It pulls corks with despatch…

From an 1894 issue of Hardware Merchandising:


In the march of invention the indispensable cork puller has not been forgotten.  One of the latest developments of the kind on the market is the “Rapid,” which is handled by M. & L Samuel, Benjamin & Co.  The accompanying cut conveys a good idea of its construction.  The reasons advanced by the manufactures to justify their claim that it is the best cork puller extant are these—


It is the simplest and cheapest machine on the market ; in pulling corks you can never break a bottle, as the strain is on the strongest part of the bottle ; you can cut the wires and pull the cork out of any bottle with one small movement of  the hand ; is much smaller and therefore takes less room than any other machine of the kind ; the parts of these machines are interchangeable, so that in case of breakage of any part can be replaced without returning the entire machine to the factory.  The puller, prior to being operated, is screwed to a table.  The cork of the bottle is placed directly against the under part of the body of the puller, and the bottle is held firmly until the screw enters the cork.  Then the lever is pushed down quickly until it hangs straight with the body of the puller.  This action cuts the wire and removed the cork which on throwing back the handle drops from the screw.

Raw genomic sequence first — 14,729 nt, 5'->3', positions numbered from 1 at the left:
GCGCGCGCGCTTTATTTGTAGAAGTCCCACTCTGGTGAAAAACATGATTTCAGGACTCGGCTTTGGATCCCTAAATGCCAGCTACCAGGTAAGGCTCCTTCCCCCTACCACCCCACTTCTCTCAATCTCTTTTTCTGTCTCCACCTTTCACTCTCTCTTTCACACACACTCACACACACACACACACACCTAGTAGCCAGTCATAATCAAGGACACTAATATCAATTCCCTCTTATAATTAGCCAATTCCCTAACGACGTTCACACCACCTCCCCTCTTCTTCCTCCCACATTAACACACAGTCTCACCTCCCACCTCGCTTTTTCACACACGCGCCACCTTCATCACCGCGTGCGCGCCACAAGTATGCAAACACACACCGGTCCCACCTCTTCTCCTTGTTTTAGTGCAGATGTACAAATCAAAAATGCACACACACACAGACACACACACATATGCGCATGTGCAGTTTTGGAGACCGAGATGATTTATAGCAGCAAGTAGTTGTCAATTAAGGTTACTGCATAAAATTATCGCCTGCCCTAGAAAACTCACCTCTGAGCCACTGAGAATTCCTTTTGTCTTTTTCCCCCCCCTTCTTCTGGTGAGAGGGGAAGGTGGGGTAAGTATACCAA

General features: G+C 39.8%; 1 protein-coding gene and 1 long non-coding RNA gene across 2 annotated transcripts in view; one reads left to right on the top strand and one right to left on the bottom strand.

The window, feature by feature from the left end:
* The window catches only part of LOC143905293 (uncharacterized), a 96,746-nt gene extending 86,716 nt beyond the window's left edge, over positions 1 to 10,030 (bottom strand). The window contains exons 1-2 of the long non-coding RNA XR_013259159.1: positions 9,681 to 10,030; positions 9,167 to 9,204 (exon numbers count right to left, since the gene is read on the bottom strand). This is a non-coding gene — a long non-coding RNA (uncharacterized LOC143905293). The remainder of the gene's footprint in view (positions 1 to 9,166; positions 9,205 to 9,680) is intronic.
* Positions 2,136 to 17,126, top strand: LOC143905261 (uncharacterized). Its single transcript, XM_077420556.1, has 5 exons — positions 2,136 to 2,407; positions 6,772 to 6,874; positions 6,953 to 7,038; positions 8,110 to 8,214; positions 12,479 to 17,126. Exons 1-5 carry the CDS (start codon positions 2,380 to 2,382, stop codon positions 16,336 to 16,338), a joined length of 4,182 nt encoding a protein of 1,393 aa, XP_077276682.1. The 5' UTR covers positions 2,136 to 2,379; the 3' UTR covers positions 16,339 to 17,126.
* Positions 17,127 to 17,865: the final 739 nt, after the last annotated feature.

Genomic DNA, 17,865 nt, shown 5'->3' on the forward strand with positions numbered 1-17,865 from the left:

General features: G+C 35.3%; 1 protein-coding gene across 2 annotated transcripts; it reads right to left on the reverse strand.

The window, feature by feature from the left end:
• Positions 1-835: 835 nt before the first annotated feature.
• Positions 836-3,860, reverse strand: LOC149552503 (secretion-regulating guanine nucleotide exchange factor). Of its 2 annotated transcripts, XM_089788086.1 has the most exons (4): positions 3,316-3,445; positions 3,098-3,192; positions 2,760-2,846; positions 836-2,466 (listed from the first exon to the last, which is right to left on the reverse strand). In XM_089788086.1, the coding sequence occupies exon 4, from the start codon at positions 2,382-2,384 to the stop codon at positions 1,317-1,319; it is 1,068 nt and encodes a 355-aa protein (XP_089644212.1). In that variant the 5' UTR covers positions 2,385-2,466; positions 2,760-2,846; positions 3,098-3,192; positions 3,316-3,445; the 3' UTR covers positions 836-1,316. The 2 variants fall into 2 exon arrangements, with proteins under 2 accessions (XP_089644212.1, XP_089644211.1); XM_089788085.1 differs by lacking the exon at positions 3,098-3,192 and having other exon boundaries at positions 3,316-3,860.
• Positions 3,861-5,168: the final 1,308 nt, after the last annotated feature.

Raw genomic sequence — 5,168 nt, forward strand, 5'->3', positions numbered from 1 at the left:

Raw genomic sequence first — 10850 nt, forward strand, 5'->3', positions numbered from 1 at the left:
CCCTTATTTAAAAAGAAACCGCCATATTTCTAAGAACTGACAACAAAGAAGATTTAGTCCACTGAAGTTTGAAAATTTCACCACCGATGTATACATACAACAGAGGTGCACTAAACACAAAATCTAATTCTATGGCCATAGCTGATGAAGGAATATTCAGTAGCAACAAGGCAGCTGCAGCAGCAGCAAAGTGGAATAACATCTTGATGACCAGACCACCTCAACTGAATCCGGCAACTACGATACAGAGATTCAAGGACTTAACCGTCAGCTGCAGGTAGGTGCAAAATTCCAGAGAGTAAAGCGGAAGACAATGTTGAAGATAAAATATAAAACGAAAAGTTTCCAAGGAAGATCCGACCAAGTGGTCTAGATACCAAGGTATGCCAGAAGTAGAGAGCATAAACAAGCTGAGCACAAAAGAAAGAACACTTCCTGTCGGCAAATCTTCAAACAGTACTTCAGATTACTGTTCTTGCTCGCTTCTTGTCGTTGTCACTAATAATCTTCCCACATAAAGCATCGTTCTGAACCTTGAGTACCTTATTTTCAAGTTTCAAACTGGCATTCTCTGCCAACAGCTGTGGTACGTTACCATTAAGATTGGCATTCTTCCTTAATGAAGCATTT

For those wondering, this would be the Harry J. Williams patented bar mount corkscrew (US. patent # 450,957) of April 21, 1891.